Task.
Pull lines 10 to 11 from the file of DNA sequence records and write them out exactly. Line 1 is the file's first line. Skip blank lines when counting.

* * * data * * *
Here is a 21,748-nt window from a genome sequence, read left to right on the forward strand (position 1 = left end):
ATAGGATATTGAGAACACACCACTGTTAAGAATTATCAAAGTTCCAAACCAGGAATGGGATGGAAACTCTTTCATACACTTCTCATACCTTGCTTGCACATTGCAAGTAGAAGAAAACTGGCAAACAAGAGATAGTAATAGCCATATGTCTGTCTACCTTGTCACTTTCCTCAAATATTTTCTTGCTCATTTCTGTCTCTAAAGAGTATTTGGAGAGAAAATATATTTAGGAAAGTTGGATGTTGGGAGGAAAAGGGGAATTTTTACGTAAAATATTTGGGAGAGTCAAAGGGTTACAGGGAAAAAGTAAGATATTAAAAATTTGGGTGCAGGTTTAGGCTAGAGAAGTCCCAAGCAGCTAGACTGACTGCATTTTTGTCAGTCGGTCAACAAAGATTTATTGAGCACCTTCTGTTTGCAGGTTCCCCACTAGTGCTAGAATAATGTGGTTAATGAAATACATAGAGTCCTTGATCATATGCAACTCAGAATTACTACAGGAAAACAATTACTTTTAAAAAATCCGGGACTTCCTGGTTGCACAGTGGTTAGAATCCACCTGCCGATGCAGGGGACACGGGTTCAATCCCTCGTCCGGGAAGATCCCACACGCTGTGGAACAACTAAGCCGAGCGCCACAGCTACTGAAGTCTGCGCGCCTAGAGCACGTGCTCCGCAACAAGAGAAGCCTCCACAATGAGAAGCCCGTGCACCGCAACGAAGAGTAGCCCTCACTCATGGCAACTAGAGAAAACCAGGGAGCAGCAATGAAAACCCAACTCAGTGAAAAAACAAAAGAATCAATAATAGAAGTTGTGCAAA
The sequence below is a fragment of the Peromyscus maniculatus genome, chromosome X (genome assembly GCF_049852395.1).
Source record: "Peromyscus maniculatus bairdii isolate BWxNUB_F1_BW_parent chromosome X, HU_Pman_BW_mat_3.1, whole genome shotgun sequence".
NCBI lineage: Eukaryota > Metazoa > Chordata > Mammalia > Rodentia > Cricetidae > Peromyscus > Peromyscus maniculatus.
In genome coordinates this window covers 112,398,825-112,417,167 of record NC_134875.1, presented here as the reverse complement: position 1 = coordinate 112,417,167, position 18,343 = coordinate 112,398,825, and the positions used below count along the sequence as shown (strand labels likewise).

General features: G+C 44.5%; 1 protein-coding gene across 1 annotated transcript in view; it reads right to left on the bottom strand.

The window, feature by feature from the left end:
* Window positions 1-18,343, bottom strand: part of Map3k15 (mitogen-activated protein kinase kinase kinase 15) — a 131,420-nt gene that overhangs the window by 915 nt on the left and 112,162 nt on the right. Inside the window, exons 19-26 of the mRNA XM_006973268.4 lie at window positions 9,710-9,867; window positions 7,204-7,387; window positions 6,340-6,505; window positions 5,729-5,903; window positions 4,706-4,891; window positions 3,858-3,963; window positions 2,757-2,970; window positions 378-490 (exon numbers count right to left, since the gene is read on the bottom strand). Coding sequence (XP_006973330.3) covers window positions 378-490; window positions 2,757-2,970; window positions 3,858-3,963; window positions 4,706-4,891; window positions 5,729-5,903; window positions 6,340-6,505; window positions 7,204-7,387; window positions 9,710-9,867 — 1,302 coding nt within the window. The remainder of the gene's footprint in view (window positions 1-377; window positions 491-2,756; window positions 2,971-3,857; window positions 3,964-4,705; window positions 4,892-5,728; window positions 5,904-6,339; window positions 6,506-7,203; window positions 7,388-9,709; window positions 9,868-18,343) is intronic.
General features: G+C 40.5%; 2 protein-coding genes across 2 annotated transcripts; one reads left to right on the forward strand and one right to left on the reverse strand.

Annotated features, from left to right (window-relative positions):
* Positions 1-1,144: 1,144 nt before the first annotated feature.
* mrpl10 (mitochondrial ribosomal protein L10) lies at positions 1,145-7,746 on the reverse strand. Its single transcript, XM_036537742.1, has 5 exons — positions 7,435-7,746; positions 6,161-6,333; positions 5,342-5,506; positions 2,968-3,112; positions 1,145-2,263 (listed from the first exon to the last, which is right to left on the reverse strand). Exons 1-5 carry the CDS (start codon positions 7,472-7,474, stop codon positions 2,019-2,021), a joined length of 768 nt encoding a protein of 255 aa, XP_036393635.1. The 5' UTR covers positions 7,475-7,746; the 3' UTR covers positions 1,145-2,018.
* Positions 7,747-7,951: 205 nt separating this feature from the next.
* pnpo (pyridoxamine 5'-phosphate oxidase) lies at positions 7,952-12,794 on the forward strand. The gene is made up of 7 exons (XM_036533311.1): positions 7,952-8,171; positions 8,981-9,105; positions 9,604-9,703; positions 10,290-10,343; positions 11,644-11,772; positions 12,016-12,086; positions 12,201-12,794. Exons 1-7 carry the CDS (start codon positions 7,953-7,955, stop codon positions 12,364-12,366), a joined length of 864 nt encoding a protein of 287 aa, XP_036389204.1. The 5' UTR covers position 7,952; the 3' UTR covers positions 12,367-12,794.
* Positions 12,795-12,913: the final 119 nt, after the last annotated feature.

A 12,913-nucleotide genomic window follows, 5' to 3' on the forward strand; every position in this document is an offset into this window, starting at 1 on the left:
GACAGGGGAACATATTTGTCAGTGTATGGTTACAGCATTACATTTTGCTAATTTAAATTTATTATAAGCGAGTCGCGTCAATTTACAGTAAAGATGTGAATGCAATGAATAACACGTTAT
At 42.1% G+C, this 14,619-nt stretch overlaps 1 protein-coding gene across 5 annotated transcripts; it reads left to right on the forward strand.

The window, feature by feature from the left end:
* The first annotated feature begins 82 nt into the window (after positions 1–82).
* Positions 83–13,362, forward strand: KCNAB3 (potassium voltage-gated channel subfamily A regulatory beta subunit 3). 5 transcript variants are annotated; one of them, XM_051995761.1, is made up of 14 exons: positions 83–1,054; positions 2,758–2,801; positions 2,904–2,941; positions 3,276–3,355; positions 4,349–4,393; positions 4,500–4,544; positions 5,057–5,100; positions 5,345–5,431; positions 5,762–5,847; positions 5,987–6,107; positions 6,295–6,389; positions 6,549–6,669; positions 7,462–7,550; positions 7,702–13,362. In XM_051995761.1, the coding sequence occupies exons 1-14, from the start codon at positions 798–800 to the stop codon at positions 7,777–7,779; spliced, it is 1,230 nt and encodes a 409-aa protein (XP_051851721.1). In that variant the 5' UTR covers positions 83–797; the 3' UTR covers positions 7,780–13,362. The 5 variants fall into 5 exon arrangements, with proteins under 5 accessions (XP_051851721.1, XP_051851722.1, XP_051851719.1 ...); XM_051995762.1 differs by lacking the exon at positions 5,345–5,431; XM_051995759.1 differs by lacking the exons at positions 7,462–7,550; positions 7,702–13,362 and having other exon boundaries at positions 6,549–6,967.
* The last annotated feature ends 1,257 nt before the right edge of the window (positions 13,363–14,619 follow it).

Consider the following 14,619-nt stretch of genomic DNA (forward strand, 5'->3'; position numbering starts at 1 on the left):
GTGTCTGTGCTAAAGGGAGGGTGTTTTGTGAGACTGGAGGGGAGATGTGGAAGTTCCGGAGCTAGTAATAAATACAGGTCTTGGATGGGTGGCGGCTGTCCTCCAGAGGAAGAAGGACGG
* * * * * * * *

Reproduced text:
General features: G+C 40.5%; 2 protein-coding genes across 2 annotated transcripts; one reads left to right on the forward strand and one right to left on the reverse strand.

Annotated features, from left to right (window-relative positions):